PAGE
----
In the end his current art dealer approached my husband, which for him, was the way he would have preferred that the relationship begin, rather than "asking straight out."

Now that my artist husband has this relationship with his dealer, I would say that he is willing to work with him, show allegiance to him, not under-cut him by selling at home, etc., and generally be grateful for the specialized job that the dealer does on his behalf.

I'd have to say that some of the examples given, of what an artist should not do, in initiating talks with a dealer are somewhat shocking in naivity, rudeness, etc.

Perhaps more could be said about maintaining a relationship with the dealer/gallery owner, and what some of the pitfalls are once the relationship has begun.

Again, thank you for leading off on this topic, with helpful and much needed info for artists (who don't seem to get much of this practical info in Art School, or anywhere else.)

4/14/2009 11:19:00 PM  
Anonymous Anonymous said...

Ed, thank you for your generosity in providing this advice!

I have a question related to #3, Asking straight out. Several times, I've had dealers express interest by saying that they like my work, think it is strong, etc, and would like to be kept up to date with my activities. (Some of these dealers have been to my studio more than once.) So my question is, what exactly are they waiting/looking for? I know that they want to see how my work develops and whether I'm in it for the long haul, but are they looking for any particular kind of exhibition activity(group shows, working with certain curators, etc)? To see how involved or connected I am? Or to see that I am validated by others? What is the tipping point to get them to "Yes, I want to work with this person"?

4/14/2009 11:39:00 PM  
Anonymous untitled said...

Thanks for the compliments. Helicopter, I dont think the worrying goes away when you become "successful" in the art world. Artists are always concerned about gaining status and then not losing it. What I am amazed by is that there are so many artists out there. Most can't support themselves on their work, and even those who can usually have to make a lot of compromises. I just couldn't see the benefit of making art, which involved creating problems for myself (don't we have enough struggles in general?) and then stressing about how to solve them, all the while with no one giving a hoot. The art world is indifferent and functions like a machine that eats people up and spits them out. But I don't want to sound bitter. Being outside of it now tends to make me more cynical about it since I often think about the hardships it caused me- though of course these were all self-imposed.

I'm curious to know what happens to the majority of people who come out of MFA programs and don't hit stride with a productive art career and who don't gain much. Most people leave the art world it seems, but yet many tend to keep a foot in art by essentially doing it as a hobby. This way they can say they haven't given up on that part of their identity.

As far as the argument for pursuing the creative life, does that have to happen through making objects? Isn't that a narrow definition? I have found that when I bring my creative drive to other aspects of my life, I am much more fulfilled.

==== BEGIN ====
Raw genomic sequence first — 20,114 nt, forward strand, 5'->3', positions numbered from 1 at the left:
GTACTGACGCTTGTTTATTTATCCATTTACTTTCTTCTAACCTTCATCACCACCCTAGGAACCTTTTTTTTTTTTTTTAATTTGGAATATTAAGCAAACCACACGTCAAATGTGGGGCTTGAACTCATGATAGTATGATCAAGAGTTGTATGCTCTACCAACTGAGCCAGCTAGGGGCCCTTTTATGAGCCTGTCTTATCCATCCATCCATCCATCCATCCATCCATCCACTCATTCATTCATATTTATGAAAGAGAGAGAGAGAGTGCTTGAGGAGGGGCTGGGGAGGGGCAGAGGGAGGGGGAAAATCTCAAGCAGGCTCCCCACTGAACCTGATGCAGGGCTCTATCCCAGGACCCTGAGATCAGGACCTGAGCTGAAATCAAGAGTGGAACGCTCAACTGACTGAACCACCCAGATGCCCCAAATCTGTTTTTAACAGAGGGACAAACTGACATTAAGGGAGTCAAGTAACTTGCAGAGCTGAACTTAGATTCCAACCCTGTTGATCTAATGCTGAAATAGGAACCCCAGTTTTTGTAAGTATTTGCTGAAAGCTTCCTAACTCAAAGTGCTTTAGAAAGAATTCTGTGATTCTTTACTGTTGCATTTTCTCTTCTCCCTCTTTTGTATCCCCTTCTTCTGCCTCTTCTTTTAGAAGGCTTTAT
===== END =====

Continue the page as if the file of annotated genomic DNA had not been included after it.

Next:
4/15/2009 12:12:00 AM  
Anonymous Cedric Caspesyan said...

Motivation vs quality of life has also been an issue for me.
Another duality is Ego VS the impression that you really have
something important to say. As in: are you kidding yourself?
Or just looking for a little attention? But getting sick was when everything suddenly lost senses. Now life for me has become
more about celebrating that I'm still here each day. But hey,
that never stopped me from making art? Why's that? Because it
can be FUN. And I'm moving toward the idea that showing can be fun too, when really there is not much
other motivations. I also have more an impression now that art is "connecting me" with the universe, and so is not so much something I have to show others, but something that every human
being should be making. If I was a religious dictator, instead of telling kids to pray by kissing
the floor, I'd tell them to make art continually as an offer to "God", or whatever's out there. Bad or good art wouldn't be the issue. The important is
that dialogue (be it expressing your dogmas or delivering doubts and questions, is up in the air).

Cedric Caspesyan

4/15/2009 12:48:00 PM  
Anonymous Anonymous said...

Oops, I sounded like implying people should believe in a "God" (that was the religious dictator),
but I simply mean that making art (in any media) represents an awareness of your abilities to think and be sensible, and it's the best homage one can deliver to its own existence. Maybe after love, but I see art as that forced visit in the desert, where you need be alone and confront youtself.

Cedric Casp

4/15/2009 01:49:00 PM  
Anonymous Anonymous said...

In case it wasn't clear in my post 4/14/2009 11:57:00 AM; those are some names of individuals offering to assist artists with gallery placement - the "fee-involved" part doesn't come out until you're deeper into the conversation about how they can help you.

I asked Ed about it because I didn't know such assistance existed, and wondered if it was legit.

4/15/2009 02:49:00 PM  
Blogger Edward_ said...

Sorry to have left that hanging there, Anonymous...mean to comment, but got side tracked.

Those are dealers with deep roots in the art world you've listed, so, again, I'd want to know more before I comment. The entire system is ripe for innovation, but I've yet to be exposed to such services.

4/15/2009 02:53:00 PM  
Anonymous untitled said...